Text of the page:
Pray for the Hungry, but Feed Them, Also

Homeless and hungry

And the crowds asked him, "What then shall we do?" And he answered them, "Whoever has two tunics is to share with him who has none, and whoever has food is to do likewise." — Luke 3:10-11 (ESV)

“Then the King will say to those on his right, ‘Come, you who are blessed by my Father, inherit the kingdom prepared for you from the foundation of the world. For I was hungry and you gave me food, I was thirsty and you gave me drink, I was a stranger and you welcomed me, I was naked and you clothed me, I was sick and you visited me, I was in prison and you came to me.’ Then the righteous will answer him, saying, ‘Lord, when did we see you hungry and feed you, or thirsty and give you drink? And when did we see you a stranger and welcome you, or naked and clothe you? And when did we see you sick or in prison and visit you?’ And the King will answer them, ‘Truly, I say to you, as you did it to one of the least of these my brothers, you did it to me.’ — Matthew 25:34-40 (ESV)

The NYC Department of Health estimates there are more than 26,000 restaurants across the city’s five boroughs, with nearly 11,000 located in Manhattan alone. Being reminded of the abundance of dining options in the city should also serve as a prompt for us to consider and remember those who face true hunger each day—the nearly 1.4 million New Yorkers who struggle with not knowing where their next meal will come from.

Christians are called to pray for those who are marginalized, to lift up our voices to God and cry out for the health and well-being of the citizens of this city. Of our neighbors. We know that God is faithful to His people forever, and part of that faithfulness, we are told in His Word, is providing for the hungry (Psalm 146:6-7; Isaiah 41:17-20). 

The calling of the Christian is not only to pray for the hungry, though. As we clearly see in John the Baptist’s teaching in Luke 3 and Jesus’ description of the Final Judgement in Matthew 25, we are actually called to help meet our neighbors’ practical, physical needs as well.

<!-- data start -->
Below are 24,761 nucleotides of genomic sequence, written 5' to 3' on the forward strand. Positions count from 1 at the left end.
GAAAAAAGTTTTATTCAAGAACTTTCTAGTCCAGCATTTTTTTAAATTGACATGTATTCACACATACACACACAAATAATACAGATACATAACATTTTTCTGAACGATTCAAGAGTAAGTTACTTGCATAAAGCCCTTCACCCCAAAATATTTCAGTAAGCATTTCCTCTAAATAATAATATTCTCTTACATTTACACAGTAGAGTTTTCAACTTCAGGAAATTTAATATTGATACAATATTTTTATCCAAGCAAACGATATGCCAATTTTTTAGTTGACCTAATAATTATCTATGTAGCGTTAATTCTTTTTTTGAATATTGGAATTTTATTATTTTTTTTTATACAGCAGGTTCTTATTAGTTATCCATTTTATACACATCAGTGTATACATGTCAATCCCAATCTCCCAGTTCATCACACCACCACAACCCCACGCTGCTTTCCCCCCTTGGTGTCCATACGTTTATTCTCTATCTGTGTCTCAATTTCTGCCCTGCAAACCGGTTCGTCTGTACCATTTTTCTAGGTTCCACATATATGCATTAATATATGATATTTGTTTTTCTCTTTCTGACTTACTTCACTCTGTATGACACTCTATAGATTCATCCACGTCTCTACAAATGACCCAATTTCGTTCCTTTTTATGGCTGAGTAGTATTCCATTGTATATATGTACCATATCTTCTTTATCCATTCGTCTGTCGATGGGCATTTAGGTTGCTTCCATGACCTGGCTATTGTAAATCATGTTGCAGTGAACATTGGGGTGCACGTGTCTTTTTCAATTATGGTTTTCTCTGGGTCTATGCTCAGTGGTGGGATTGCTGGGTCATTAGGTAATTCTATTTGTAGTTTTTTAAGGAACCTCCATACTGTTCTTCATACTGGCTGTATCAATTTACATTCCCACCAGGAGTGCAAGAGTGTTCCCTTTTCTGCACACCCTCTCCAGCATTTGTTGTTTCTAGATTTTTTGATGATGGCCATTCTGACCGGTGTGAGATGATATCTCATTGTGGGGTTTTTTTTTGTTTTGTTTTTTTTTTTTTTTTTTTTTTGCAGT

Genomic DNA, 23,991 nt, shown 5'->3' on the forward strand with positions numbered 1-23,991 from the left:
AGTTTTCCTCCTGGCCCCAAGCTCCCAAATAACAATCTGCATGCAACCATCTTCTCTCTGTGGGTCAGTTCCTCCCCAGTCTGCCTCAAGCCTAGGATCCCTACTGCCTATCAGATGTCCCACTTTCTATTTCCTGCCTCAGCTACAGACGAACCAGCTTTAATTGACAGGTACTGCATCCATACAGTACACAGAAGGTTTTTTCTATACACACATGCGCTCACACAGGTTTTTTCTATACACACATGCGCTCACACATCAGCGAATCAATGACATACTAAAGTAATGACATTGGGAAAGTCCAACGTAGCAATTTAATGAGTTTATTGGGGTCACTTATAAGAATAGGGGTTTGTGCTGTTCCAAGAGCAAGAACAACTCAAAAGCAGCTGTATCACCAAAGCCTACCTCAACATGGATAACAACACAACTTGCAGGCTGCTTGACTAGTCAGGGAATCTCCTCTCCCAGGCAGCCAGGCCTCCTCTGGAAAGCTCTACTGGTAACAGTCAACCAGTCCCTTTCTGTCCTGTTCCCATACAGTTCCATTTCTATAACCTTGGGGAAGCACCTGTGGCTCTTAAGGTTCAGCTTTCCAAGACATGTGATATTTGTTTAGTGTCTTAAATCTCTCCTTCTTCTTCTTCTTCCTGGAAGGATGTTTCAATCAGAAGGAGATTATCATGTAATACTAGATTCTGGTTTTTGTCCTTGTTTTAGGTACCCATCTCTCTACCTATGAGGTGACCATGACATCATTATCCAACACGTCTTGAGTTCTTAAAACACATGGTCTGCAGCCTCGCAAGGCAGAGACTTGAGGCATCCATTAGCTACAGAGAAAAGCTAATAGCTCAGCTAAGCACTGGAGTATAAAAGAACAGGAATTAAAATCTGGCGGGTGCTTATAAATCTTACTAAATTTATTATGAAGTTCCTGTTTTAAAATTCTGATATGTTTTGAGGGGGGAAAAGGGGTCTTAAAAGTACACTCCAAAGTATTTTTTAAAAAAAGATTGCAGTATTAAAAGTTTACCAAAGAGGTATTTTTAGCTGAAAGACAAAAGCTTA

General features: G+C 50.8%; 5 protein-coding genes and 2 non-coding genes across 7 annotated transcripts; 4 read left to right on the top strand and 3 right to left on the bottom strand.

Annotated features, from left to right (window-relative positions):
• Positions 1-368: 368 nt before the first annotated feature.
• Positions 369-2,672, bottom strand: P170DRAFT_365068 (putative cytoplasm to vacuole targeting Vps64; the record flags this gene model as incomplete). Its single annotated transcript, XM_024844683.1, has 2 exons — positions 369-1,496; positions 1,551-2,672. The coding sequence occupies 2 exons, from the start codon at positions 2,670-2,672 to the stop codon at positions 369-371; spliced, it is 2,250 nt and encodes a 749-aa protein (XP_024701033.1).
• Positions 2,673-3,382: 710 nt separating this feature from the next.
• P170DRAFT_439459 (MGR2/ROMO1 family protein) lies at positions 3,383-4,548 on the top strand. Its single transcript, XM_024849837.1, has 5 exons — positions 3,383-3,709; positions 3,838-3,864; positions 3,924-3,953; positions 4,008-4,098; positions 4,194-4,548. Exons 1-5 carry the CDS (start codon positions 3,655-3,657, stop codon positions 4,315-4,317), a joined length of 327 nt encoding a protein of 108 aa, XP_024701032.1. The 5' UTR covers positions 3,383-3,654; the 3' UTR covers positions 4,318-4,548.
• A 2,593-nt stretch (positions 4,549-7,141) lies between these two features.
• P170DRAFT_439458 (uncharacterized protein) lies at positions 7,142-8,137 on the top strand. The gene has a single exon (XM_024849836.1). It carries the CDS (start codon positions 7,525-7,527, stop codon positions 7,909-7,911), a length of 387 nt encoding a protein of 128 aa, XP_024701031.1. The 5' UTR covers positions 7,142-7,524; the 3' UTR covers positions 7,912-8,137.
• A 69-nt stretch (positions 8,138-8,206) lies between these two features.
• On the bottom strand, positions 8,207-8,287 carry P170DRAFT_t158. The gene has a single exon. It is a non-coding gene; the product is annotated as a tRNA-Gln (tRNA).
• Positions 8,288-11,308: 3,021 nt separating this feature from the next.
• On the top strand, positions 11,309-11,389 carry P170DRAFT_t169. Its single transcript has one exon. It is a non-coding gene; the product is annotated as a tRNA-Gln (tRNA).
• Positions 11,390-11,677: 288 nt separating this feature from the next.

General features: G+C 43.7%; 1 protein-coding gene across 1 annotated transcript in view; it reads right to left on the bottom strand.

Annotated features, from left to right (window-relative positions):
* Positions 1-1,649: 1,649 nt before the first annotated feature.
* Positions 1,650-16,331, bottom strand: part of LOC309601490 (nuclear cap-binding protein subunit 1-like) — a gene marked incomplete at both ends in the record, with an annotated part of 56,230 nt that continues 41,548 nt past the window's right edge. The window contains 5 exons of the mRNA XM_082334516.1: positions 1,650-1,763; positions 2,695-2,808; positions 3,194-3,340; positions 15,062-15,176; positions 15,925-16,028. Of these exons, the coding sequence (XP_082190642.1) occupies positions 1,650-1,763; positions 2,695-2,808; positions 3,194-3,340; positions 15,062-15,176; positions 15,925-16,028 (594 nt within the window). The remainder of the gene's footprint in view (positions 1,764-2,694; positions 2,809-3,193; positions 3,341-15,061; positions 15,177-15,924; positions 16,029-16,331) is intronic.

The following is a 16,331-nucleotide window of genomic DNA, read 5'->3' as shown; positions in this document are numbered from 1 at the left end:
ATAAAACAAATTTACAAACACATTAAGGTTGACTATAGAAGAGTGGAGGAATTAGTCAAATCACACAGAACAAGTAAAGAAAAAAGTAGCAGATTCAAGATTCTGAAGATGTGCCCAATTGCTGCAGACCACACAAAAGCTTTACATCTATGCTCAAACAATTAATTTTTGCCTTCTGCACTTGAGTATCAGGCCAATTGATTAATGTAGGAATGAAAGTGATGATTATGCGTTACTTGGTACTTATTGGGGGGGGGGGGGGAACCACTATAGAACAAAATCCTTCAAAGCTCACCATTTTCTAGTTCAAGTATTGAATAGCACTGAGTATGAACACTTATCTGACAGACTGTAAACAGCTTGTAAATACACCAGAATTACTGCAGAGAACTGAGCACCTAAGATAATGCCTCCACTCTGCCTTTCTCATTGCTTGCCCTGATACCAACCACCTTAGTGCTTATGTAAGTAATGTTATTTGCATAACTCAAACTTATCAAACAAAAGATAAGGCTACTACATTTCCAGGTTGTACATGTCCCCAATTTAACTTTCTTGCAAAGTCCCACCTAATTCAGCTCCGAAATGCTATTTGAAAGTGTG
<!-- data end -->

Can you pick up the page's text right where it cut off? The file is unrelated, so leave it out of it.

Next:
As John the Baptist teaches to a crowd before the coming of the Messiah, he points to the ethical foundation of what it looks like to serve those in need. Likewise, days before he faces his crucifixion, Jesus Christ describes a similar idea: “As you did it to one of the least of these my brothers, you did it to me.” It is no small thing that within the teachings of both John the Baptist and Jesus Christ, we find the specific call to feed the hungry.

The notion of feeding those who are hungry was not just a message spoken by John the Baptist, and it wasn’t merely an illustration Jesus used to describe the final judgement—it was how Jesus envisioned living a life devoted to the glorifying of God.

Throughout Jesus’ life, he met the spiritual needs of those he encountered while also meeting their practical needs. In each of the Gospels, we are told of the story of Jesus encountering 5,000 hungry people and feeding them. Not long after that, in both Matthew and Mark, we’re once again told that Jesus met another 4,000 hungry people, and he fed them, too. 

This example was not intended just for the life of Jesus, but for all who follow Him. Years after Jesus was crucified, James writes, "If a brother or sister is poorly clothed and lacking in daily food, and one of you says to them, 'Go in peace, be warmed and filled,' without giving them the things needed for the body, what good is that?” (James 2:15-16).

If our hearts have truly been changed by the unshakeable love and mercy of Jesus Christ, how could we not look at this beautiful city and do everything we can to help our neighbors find peace, warmth, and food?

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Chuck Armstrong graduated from Reformed Theological Seminary and was a pastoral resident at Redeemer Lincoln Square. He's now the pastor of Hope Hell's Kitchen.